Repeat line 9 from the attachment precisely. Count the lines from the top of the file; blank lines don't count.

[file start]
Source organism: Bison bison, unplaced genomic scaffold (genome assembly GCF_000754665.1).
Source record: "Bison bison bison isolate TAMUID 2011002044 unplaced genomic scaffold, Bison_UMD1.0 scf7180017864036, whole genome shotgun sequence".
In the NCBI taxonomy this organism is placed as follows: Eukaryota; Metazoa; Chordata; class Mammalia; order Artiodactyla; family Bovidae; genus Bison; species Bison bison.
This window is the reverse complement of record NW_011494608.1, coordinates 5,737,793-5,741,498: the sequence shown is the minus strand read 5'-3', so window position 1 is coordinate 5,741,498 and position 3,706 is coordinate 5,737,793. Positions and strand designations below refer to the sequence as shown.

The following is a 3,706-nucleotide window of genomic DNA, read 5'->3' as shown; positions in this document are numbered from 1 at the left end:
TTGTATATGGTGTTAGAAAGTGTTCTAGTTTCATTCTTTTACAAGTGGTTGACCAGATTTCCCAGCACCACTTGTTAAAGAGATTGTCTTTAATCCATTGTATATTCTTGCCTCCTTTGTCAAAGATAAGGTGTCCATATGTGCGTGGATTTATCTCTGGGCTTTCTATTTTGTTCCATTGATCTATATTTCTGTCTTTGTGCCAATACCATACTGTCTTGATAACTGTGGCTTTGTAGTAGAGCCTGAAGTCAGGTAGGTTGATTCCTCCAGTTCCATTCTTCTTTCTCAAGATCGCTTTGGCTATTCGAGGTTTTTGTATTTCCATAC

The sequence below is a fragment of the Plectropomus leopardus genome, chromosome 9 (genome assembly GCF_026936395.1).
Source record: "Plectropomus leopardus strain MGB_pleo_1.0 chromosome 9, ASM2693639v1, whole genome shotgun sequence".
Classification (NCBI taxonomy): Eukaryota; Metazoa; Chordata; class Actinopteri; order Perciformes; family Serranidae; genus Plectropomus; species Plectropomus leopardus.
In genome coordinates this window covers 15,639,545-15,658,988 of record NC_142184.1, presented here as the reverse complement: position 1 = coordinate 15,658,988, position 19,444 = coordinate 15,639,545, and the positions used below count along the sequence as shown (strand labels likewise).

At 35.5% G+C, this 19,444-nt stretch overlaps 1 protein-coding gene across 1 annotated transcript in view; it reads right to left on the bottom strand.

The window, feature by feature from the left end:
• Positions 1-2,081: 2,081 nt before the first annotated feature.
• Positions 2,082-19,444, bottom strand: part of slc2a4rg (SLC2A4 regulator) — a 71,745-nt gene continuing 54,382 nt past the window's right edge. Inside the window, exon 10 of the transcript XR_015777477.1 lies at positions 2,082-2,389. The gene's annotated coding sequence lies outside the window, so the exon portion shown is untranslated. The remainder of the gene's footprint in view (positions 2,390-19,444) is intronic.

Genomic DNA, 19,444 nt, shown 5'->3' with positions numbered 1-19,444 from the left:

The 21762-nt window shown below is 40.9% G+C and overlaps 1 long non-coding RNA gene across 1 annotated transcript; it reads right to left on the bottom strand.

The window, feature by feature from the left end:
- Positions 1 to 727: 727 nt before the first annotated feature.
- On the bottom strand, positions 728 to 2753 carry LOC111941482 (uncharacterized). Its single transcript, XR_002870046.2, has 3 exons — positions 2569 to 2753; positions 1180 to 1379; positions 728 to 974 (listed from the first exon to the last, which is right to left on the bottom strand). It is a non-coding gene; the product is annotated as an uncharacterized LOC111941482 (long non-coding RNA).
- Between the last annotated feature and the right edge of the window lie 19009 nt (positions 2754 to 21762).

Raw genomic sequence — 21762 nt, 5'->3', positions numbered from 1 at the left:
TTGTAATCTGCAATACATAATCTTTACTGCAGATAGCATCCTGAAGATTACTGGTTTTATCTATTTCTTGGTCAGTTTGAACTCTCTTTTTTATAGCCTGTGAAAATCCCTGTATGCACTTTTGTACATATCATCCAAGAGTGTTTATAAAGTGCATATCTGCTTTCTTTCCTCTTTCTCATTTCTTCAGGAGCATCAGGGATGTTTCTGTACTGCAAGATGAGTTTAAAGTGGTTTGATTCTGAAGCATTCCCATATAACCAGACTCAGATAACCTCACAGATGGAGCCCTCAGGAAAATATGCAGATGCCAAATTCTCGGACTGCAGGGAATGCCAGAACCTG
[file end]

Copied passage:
Classification (NCBI taxonomy): Eukaryota; Metazoa; Chordata; class Actinopteri; order Perciformes; family Serranidae; genus Plectropomus; species Plectropomus leopardus.